Vona and Kotleba astound me, since they have only just crawled out of the fascist, dictatorial past that their position espouses setting up the people of Hungary and Slovakia for a grim future. Individually, of course they will suck away power and money – and no laws will stop them, because they will have dismantled the system that prevents them. Pitting one group against another is an easy politician’s trick. It wins votes for the election, and then the day after the election steadily destroys democratic ideals in a merciless grab for power. If democracy is lost, in this frantic finger pointing and blaming groups of individuals for everyone’s woes – we are back to Ceausescu, Stalin, Hitler and other demagogues. It is not necessary to look back as far as Stalin, Brezhnev or Andropov. The Kremlin has not changed much at all and its premier is – in every way – aspiring to the ‘good ole days’ of his youth.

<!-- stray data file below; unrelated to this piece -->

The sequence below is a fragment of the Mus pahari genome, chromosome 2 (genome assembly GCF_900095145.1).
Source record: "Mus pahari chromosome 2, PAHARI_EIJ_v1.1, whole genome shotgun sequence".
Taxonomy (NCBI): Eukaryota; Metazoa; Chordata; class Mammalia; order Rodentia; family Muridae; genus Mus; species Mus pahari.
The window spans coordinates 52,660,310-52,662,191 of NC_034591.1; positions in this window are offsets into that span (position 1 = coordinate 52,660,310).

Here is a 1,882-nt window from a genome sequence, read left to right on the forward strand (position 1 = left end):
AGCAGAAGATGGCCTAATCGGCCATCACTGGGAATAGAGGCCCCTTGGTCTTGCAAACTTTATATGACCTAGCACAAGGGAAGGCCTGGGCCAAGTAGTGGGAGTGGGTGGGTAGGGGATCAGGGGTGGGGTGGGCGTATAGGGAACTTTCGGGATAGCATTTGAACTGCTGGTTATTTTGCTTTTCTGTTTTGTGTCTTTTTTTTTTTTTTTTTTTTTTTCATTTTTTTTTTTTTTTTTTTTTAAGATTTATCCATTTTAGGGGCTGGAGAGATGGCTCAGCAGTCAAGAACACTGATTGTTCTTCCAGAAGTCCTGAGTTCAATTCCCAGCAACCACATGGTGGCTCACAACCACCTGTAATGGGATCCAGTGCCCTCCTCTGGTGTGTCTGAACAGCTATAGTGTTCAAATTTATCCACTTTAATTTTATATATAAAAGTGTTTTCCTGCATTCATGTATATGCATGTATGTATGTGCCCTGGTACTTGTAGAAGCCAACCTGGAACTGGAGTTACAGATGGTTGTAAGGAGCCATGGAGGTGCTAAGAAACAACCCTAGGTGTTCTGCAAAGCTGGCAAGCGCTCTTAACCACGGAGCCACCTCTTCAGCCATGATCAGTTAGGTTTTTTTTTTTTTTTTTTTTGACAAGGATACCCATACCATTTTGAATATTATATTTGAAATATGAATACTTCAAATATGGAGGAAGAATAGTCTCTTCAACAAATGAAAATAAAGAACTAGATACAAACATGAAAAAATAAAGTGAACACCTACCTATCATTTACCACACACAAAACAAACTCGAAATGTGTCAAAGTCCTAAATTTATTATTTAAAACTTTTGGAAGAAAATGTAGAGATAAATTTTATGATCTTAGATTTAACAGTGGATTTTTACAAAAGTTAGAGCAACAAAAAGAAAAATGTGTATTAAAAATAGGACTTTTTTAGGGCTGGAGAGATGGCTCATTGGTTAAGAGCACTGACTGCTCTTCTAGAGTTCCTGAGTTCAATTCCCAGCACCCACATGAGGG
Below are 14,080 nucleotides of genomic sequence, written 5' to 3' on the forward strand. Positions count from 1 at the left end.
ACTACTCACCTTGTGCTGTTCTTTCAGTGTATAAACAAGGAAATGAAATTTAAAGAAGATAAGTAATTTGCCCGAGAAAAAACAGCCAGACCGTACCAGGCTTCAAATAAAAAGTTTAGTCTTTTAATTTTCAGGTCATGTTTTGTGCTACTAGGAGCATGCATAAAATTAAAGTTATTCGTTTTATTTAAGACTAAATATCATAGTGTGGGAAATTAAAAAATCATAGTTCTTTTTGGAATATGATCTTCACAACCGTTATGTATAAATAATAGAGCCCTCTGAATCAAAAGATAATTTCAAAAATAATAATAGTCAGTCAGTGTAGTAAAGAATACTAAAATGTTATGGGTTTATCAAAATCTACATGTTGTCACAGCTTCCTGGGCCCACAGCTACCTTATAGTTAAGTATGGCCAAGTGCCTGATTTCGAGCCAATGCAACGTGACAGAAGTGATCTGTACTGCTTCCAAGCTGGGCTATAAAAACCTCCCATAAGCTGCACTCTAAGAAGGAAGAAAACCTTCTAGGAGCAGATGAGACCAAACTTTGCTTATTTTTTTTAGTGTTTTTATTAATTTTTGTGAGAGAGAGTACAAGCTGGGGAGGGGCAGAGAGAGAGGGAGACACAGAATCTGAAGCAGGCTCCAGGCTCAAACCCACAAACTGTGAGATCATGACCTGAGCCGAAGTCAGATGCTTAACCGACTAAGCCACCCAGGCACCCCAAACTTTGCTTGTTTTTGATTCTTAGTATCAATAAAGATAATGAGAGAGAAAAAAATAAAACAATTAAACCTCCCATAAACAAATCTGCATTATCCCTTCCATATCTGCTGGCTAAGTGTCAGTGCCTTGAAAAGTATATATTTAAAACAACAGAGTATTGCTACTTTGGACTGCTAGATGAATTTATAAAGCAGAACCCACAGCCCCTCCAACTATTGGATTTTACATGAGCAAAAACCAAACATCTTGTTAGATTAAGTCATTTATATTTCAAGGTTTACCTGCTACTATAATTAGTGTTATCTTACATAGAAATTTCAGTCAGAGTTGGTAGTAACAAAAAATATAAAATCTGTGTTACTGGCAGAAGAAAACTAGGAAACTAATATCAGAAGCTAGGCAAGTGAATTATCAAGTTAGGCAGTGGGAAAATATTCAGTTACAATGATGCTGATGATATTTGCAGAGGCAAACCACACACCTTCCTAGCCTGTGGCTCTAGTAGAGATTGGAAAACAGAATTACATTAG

The audience at the IFFLA screening were Hindu, Muslim, Christian, Jewish, Zoroastrian and perhaps a few more religions thrown in for good measure. Most, I imagine would consider themselves American first – because their new adopted nation had welcomed them as immigrants and given them not only a stable life for themselves and their children, but also given a philosophical direction by which to lead their lives. I’m reminded that I too avail myself of life’s rich prospects, educationally and philosophically because I live in a free country. I am reminded that I was interested in the US Constitution as far back as the 1980’s, and that I would not have known then how compulsively entranced I would become by Con Law and our really wonderful form of government. I’m equally proud of so many of my friends from my teenage years, but especially Firdaus Dordi who was recently appointed a Judge of the Los Angeles Superior Court by California’s Governor Brown. The first Parsi Zoroastrian and one of now six South Asian judges in the United States. We spoke recently about his time in the courtroom. He spoke of how important he thought it was that our increasingly large immigrant population would relate to someone like him on the bench and feel instinctively that justice would be fair and that they would get their ‘day in court’ – without prejudice. It is a consistent reminder that people are equal before the law, and that immigration is just as likely, if not certainly, to be responsible for a nation’s greatness. Yes, there are abuses, as with any system, but I doubt America’s Nobel Prize count or its huge strides in any science, mathematics, medicine, astrophysics, space travel etc. would be remarkable at all without the H1 B visa and its recipients. Judge Dordi was at the IFFLA screening, and perhaps shares the same sentiments of universal truth and justice and collaboration that was not only the point that Zakir was trying to make, but the whole point of joining together to perform or listen to music.